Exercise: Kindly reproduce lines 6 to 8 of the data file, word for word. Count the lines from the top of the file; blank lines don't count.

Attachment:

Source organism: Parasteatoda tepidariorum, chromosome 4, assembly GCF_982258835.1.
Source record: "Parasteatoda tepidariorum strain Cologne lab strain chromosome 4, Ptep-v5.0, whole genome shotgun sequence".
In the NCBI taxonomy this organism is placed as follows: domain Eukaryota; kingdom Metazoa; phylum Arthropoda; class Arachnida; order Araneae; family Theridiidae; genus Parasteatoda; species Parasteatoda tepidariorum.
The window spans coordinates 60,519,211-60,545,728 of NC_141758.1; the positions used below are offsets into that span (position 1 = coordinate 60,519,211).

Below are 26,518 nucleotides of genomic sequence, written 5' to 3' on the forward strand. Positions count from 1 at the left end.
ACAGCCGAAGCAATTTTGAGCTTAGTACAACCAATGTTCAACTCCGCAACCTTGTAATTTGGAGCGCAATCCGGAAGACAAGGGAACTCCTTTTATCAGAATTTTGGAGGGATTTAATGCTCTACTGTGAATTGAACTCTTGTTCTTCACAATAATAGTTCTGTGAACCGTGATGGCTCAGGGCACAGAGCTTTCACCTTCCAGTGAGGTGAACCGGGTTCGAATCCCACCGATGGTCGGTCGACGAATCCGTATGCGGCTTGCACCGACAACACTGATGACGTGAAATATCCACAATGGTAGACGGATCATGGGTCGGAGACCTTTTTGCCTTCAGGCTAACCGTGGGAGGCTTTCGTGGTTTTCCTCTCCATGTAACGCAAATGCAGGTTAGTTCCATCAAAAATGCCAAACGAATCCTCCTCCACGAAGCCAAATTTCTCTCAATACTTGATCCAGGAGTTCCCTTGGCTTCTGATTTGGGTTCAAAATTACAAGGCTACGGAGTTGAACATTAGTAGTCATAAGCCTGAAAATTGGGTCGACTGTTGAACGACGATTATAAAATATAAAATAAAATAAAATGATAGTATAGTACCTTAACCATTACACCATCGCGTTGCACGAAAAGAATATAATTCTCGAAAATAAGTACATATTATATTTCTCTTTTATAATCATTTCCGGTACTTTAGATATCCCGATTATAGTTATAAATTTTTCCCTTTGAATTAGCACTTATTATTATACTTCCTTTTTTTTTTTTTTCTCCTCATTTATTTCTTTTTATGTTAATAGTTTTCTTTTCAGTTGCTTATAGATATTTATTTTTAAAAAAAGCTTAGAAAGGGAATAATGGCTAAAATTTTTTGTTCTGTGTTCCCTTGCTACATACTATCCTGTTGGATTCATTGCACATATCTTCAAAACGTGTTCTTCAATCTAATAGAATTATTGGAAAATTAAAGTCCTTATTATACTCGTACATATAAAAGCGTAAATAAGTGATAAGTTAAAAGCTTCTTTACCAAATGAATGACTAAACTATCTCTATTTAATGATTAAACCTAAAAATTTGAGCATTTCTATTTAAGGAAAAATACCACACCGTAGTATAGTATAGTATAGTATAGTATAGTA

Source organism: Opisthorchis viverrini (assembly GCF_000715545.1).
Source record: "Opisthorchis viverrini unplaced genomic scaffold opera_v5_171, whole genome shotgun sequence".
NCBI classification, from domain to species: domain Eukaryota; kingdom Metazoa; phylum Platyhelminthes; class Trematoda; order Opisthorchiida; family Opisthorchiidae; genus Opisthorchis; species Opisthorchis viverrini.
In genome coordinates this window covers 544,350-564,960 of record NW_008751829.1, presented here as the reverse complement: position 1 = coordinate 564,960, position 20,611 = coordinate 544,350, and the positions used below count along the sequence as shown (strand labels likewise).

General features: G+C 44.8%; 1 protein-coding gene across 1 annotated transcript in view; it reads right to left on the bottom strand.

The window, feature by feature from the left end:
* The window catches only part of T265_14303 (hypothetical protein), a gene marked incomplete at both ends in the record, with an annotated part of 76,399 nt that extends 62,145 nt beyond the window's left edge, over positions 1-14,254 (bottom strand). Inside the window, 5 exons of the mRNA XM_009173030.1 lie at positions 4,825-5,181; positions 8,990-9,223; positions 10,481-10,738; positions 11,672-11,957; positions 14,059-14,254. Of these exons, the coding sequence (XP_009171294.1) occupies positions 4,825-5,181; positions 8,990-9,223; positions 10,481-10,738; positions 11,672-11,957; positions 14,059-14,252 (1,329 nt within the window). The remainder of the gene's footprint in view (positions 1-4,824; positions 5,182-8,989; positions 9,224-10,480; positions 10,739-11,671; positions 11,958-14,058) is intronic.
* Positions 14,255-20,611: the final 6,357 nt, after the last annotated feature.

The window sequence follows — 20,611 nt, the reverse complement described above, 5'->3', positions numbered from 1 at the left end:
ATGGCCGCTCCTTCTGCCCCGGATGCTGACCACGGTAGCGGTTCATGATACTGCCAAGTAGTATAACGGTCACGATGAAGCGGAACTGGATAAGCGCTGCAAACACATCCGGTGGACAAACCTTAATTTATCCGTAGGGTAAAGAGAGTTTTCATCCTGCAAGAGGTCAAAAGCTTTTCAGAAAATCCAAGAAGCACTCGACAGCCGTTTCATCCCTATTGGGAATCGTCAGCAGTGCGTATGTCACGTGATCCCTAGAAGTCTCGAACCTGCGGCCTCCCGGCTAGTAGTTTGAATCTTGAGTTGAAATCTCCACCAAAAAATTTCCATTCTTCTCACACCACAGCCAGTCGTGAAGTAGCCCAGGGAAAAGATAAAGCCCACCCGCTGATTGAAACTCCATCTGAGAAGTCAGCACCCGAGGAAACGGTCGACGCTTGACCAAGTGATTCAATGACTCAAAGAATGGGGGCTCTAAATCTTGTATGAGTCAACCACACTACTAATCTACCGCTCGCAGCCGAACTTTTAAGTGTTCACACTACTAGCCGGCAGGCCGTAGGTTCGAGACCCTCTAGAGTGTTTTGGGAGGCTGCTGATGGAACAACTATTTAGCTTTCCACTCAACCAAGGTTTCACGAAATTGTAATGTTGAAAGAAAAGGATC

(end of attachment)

ACAGCCGAAGCAATTTTGAGCTTAGTACAACCAATGTTCAACTCCGCAACCTTGTAATTTGGAGCGCAATCCGGAAGACAAGGGAACTCCTTTTATCAGAATTTTGGAGGGATTTAATGCTCTACTGTGAATTGAACTCTTGTTCTTCACAATAATAGTTCTGTGAACCGTGATGGCTCAGGGCACAGAGCTTTCACCTTCCAGTGAGGTGAACCGGGTTCGAATCCCACCGATGGTCGGTCGACGAATCCGTATGCGGCTTGCACCGACAACACTGATGACGTGAAATATCCACAATGGTAGACGGATCATGGGTCGGAGACCTTTTTGCCTTCAGGCTAACCGTGGGAGGCTTTCGTGGTTTTCCTCTCCATGTAACGCAAATGCAGGTTAGTTCCATCAAAAATGCCAAACGAATCCTCCTCCACGAAGCCAAATTTCTCTCAATACTTGATCCAGGAGTTCCCTTGGCTTCTGATTTGGGTTCAAAATTACAAGGCTACGGAGTTGAACATTAGTAGTCATAAGCCTGAAAATTGGGTCGACTGTTGAACGACGATTATAAAATATAAAATAAAATAAAATGATAGTATAGTACCTTAACCATTACACCATCGCGTTGCACGAAAAGAATATAATTCTCGAAAATAAGTACATATTATATTTCTCTTTTATAATCATTTCCGGTACTTTAGATATCCCGATTATAGTTATAAATTTTTCCCTTTGAATTAGCACTTATTATTATACTTCCTTTTTTTTTTTTTTCTCCTCATTTATTTCTTTTTATGTTAATAGTTTTCTTTTCAGTTGCTTATAGATATTTATTTTTAAAAAAAGCTTAGAAAGGGAATAATGGCTAAAATTTTTTGTTCTGTGTTCCCTTGCTACATACTATCCTGTTGGATTCATTGCACATATCTTCAAAACGTGTTCTTCAATCTAATAGAATTATTGGAAAATTAAAGTCCTTATTATACTCGTACATATAAAAGCGTAAATAAGTGATAAGTTAAAAGCTTCTTTACCAAATGAATGACTAAACTATCTCTATTTAATGATTAAACCTAAAAATTTGAGCATTTCTATTTAAGGAAAAATACCACACCGTAGTATAGTATAGTATAGTATAGTATAGTA

Source organism: Opisthorchis viverrini (assembly GCF_000715545.1).
Source record: "Opisthorchis viverrini unplaced genomic scaffold opera_v5_171, whole genome shotgun sequence".